Diet… the word that at one time or another has entered everyone’s life. And the word the whole concept of which is not just wrong, but also damaging to the way we perceive food. Our awareness of food should not be based on a concept of restricting diets, but should be built around a word “lifestyle”. The emphasis on the word lifestyle means that we are not talking about temporary change in your habits, but about a permanent change in your relationship with food that comes from understanding of how, what and why you eat. And, importantly, it’s not about quantity (calories), but about quality of food that you put into your body. Furthermore, because ‘lifestyle’ change in your relationship to food aims to permanently change the way we look at food, it is also a gradual process.
And while there is no ‘one size fits all’ approach when it comes to the food, it is important to start from the basics of understanding how and what foods are made of and the resulting effect they have on our bodies and build on that. That famous phrase “you are what you eat” should be taken literally and emphasize the importance of what we put into our bodies.
I don’t think we would be having this discussion 20 years ago when there was no concept of supermarkets, fast food, easily accessible restaurants. I remember growing up food came in its natural form from the farmers markets, there was a distinct seasonality in what we consumed – for example, while fresh cucumbers and tomatoes were plentiful in the summer, winters were characterised by pickled versions of the above – and fresh items like bread or milk didn’t have a shelf life of months or even weeks! Basically what I am trying to say is that food back in the day was natural, farm to table concept.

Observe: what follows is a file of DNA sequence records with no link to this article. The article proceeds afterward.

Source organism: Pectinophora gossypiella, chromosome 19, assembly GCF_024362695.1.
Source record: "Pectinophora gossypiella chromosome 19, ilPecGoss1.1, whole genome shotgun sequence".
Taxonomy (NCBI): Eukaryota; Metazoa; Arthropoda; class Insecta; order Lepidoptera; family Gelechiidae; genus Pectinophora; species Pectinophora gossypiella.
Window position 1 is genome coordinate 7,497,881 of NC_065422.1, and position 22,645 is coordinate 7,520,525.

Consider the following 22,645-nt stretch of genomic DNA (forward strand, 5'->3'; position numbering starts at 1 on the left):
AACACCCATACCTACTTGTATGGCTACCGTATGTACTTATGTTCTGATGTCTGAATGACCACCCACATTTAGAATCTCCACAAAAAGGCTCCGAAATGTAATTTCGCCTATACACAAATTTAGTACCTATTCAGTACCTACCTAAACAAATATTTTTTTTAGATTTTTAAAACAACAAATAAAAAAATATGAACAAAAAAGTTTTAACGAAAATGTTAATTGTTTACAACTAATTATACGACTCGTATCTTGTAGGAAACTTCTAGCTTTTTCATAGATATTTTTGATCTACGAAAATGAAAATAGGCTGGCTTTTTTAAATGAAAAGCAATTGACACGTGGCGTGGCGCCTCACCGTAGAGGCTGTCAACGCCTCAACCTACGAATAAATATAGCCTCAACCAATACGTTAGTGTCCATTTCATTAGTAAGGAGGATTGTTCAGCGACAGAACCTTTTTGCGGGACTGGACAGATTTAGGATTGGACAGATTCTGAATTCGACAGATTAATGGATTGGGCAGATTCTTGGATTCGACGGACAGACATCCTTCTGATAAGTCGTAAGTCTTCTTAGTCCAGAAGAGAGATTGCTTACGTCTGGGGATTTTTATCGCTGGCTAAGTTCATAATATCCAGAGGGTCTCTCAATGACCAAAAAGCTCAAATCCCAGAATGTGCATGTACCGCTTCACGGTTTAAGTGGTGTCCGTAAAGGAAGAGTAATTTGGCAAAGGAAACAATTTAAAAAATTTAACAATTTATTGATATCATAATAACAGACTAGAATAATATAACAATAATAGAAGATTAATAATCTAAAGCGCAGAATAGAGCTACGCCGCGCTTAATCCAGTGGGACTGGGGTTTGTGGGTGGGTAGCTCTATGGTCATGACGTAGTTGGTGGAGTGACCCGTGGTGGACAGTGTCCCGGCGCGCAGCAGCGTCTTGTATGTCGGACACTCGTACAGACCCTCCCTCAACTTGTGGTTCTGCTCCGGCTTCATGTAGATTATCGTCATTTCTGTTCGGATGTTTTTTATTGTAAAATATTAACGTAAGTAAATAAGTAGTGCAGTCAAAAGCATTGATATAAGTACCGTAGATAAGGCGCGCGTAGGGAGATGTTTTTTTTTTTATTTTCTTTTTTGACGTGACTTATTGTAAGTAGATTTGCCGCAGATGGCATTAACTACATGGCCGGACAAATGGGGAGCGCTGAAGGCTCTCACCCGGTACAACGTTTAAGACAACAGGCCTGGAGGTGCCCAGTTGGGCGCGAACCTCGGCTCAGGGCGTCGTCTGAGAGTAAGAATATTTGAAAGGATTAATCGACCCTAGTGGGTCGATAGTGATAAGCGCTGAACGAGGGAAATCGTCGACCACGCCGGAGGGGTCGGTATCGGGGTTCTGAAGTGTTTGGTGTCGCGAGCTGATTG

Over the years both our lifestyles and the food industry have changed dramatically. Living busier lives, which often mean we are constantly on the move, has changed the way we interact with food. But an even bigger change has happened in the food industry as mass production, pesticides, antibiotics, preservatives, GMO, artificial flavour and colours entered the world of food. Terms like “low fat”, “diet”, “sugar-free” have invaded our lexicon and, mistakenly, became what health-conscious consumers focused on.
I don’t think anyone can be forced to make dramatic changes in how they nourish their bodies – it needs to come from within. There needs to be an understanding of why this change is required. And it is a process that takes place in small steps. But each small step brings noticeable results – and it is those results that will motivate you to continue moving forward and make bigger and bigger leaps forward.
I think a very good starting point, and an easy one to follow, is not eating anything artificial, anything that has an unrecognisable ingredient, anything highly processed. So start by looking at the ingredient list to find out what is in the food you are consuming and choose foods that are as close to their natural state as possible, those with real and recognisable ingredients. The next step can be to, where possible, replace packaged foods with homemade versions. But I know from personal experience that the second step takes time and effort. We cannot set ourselves targets that we know are impossible to achieve as the whole process may break down as a result. So tackle things step by step. And as you discover something new as you go along, it will motivate you to continue the gradual process of change in your relationship with food.